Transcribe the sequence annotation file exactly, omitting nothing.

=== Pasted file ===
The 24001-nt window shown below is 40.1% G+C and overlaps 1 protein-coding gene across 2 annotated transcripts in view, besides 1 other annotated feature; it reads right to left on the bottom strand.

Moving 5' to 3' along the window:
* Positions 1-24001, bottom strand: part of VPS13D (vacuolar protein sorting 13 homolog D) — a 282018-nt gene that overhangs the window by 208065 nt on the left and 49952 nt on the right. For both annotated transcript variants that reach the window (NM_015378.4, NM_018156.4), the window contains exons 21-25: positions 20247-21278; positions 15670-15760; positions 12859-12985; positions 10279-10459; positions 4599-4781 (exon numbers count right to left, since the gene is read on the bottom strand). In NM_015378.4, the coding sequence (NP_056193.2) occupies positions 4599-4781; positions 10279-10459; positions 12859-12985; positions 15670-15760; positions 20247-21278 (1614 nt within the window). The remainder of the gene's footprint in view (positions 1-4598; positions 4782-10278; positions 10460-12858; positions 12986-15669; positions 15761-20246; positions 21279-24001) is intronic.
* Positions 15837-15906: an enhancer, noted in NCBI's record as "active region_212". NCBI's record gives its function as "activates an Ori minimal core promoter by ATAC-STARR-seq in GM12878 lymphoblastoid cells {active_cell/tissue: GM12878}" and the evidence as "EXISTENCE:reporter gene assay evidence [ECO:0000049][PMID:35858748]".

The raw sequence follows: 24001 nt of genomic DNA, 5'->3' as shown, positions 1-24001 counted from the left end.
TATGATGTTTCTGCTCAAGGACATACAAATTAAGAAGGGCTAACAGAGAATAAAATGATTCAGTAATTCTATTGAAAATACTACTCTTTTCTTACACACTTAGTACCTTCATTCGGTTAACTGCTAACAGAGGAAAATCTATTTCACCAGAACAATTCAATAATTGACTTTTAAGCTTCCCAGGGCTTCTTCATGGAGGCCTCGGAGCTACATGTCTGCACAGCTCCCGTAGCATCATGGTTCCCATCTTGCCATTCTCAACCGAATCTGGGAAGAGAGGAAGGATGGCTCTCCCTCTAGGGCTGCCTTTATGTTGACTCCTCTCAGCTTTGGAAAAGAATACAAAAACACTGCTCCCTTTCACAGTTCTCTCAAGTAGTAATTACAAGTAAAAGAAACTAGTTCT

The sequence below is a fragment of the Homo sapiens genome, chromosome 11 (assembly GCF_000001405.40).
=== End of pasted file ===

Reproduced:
The 24001-nt window shown below is 40.1% G+C and overlaps 1 protein-coding gene across 2 annotated transcripts in view, besides 1 other annotated feature; it reads right to left on the bottom strand.

Moving 5' to 3' along the window:
* Positions 1-24001, bottom strand: part of VPS13D (vacuolar protein sorting 13 homolog D) — a 282018-nt gene that overhangs the window by 208065 nt on the left and 49952 nt on the right. For both annotated transcript variants that reach the window (NM_015378.4, NM_018156.4), the window contains exons 21-25: positions 20247-21278; positions 15670-15760; positions 12859-12985; positions 10279-10459; positions 4599-4781 (exon numbers count right to left, since the gene is read on the bottom strand). In NM_015378.4, the coding sequence (NP_056193.2) occupies positions 4599-4781; positions 10279-10459; positions 12859-12985; positions 15670-15760; positions 20247-21278 (1614 nt within the window). The remainder of the gene's footprint in view (positions 1-4598; positions 4782-10278; positions 10460-12858; positions 12986-15669; positions 15761-20246; positions 21279-24001) is intronic.
* Positions 15837-15906: an enhancer, noted in NCBI's record as "active region_212". NCBI's record gives its function as "activates an Ori minimal core promoter by ATAC-STARR-seq in GM12878 lymphoblastoid cells {active_cell/tissue: GM12878}" and the evidence as "EXISTENCE:reporter gene assay evidence [ECO:0000049][PMID:35858748]".

The raw sequence follows: 24001 nt of genomic DNA, 5'->3' as shown, positions 1-24001 counted from the left end.
TATGATGTTTCTGCTCAAGGACATACAAATTAAGAAGGGCTAACAGAGAATAAAATGATTCAGTAATTCTATTGAAAATACTACTCTTTTCTTACACACTTAGTACCTTCATTCGGTTAACTGCTAACAGAGGAAAATCTATTTCACCAGAACAATTCAATAATTGACTTTTAAGCTTCCCAGGGCTTCTTCATGGAGGCCTCGGAGCTACATGTCTGCACAGCTCCCGTAGCATCATGGTTCCCATCTTGCCATTCTCAACCGAATCTGGGAAGAGAGGAAGGATGGCTCTCCCTCTAGGGCTGCCTTTATGTTGACTCCTCTCAGCTTTGGAAAAGAATACAAAAACACTGCTCCCTTTCACAGTTCTCTCAAGTAGTAATTACAAGTAAAAGAAACTAGTTCT

The sequence below is a fragment of the Homo sapiens genome, chromosome 11 (assembly GCF_000001405.40).